Make a List of Disruptive Events That You've Overcome

Running a machine shop has many ups and downs but extraordinary events like COVID-19 form memories that you can reference down the line. 


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I have dealt with many difficult situations in my life. Some have been personal struggles, while others have been business struggles. At different times, these events have been deserved, undeserved, self-inflicted or purely someone else’s chaotic life colliding with mine. Many business challenges come down to, “This isn’t personal; it’s just business.”

Over the years I’ve experienced customers pulling work, economic recessions, employees quitting, competition from overseas and even a bank calling in my loan. Amidst this, there have been presidential elections, cash flow issues, scrap parts, missed deliveries, poorly quoted projects, personnel issues and more.

While I’m sharing my unique experiences, I’m certain many machine shop owners can relate to these types of struggles. Many of these events are expected and accepted as something that just comes along with running a business. However, every so often, a completely unexpected situation will arise that I never would have thought I would have to deal with in my lifetime.

Eventually, whether we realize it at the time or not, we will get through the troubles we face.

These unforeseen circumstances test us and can push our limits and capacity as individuals and business owners. In times like these, we need to come up with new and creative solutions to the problems we are facing. Eventually, whether we realize it at the time or not, we will get through the troubles we face.

Upon resolution of extraordinary issues such as these, I have gotten in the habit of adding each to a list I keep in my head. Thankfully, the list I keep is short. However, there are some very difficult moments in my life on the list. I don’t dwell on the list, but I do draw on it during uncertain times as a reminder that I’ve been able to get through some tough situations.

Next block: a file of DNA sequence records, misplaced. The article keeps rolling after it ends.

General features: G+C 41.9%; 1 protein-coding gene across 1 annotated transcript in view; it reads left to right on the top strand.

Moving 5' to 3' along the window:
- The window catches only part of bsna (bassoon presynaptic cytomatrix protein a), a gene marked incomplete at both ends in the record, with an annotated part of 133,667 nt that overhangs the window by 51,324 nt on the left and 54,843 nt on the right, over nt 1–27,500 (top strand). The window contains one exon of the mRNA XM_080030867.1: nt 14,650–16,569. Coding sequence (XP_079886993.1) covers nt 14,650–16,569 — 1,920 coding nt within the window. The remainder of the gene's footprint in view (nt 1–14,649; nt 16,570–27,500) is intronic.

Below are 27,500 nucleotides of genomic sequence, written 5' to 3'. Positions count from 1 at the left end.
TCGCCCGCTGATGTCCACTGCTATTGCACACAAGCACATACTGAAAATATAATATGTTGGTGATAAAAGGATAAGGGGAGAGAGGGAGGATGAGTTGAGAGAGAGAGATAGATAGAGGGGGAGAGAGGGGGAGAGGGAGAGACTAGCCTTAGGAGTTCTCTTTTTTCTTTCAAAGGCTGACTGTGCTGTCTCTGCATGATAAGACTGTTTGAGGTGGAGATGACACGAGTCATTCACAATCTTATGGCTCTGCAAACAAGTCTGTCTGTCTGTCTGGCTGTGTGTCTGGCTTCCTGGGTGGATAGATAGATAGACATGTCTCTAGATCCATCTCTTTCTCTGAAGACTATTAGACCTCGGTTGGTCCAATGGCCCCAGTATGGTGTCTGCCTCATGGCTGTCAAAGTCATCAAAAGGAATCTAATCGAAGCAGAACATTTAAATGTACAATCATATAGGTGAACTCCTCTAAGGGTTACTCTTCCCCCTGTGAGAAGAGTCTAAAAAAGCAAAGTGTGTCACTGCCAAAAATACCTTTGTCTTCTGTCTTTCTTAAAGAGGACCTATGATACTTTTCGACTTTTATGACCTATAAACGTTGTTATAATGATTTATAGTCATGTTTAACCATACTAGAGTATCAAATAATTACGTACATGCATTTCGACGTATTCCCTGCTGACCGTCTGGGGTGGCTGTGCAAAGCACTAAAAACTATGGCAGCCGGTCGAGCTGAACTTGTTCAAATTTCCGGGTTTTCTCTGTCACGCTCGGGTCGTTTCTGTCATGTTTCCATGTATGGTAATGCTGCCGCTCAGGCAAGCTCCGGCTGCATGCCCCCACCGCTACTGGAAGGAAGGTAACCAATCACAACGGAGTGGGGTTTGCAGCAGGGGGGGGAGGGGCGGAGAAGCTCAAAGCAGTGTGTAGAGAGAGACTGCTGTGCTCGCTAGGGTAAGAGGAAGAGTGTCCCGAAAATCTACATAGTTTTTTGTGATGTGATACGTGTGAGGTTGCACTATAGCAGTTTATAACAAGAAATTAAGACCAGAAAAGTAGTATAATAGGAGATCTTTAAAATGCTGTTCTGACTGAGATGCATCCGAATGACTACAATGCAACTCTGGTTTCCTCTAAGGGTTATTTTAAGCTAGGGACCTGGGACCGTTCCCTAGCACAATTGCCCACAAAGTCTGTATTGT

As this year comes to a close, I consider COVID-19 one of those challenges that evolved into something where I can emphatically say I never thought I’d have to deal with this in my lifetime. It made 2020 exhausting and stressful for so many reasons. All of us had to rethink and adjust how we interacted with family, friends, suppliers, customers and employees. It has upended entire industries, the education system and society as a whole. Although we don’t yet know how long we will feel the effects or the ramifications, I do feel more confident as we go forward. We have plans in place, forms to fill out and protocols and procedures to follow. Every day, people in the field of medicine are finding new and better ways of treating the virus. So while we are not certain when things will get better, we know they eventually will.   

To deal with tough issues, let go of your initial feelings and deal with the matter at hand.

I’d like to share my basic advice when dealing with tough issues. While everyone deals with problems in different ways, often our initial feelings are fear, anger, betrayal, shock or denial. It’s ok to feel those emotions, but the quicker you let go of them and start dealing with the matter at hand, the better off you will be.

Try to be conscious of the following when dealing with major events:

  • Don’t let the problem paralyze you. It’s ok to be stunned at first, but then you need to focus on what you need to do to move forward and get through it.
  • Recognize that you’re not alone. One of the worst feelings during times of crisis is feeling isolated or like you’re the only one dealing with a problem. You are not.
  • Reach out to your team, board or trusted business and personal advisors. They will have stories to tell and strategies and ideas you can draw from.
  • Make tough decisions. It can be difficult to do this in times of great uncertainty, but be decisive. Remember you can always correct a decision with another decision.

Machine shop owners are a creative and resilient group of individuals. We take the problems that come our way and find solutions. While it may be too soon to add COVID-19 to my list just yet, I look forward to the day that I can.

About the Contributor

Tom Marini

Founded in 1952 as a small machine shop, Marini Manufacturing has grown into a modern provider of precision-machined components and assemblies. Email tmarini@marinimfg.com or visit marinimfg.com.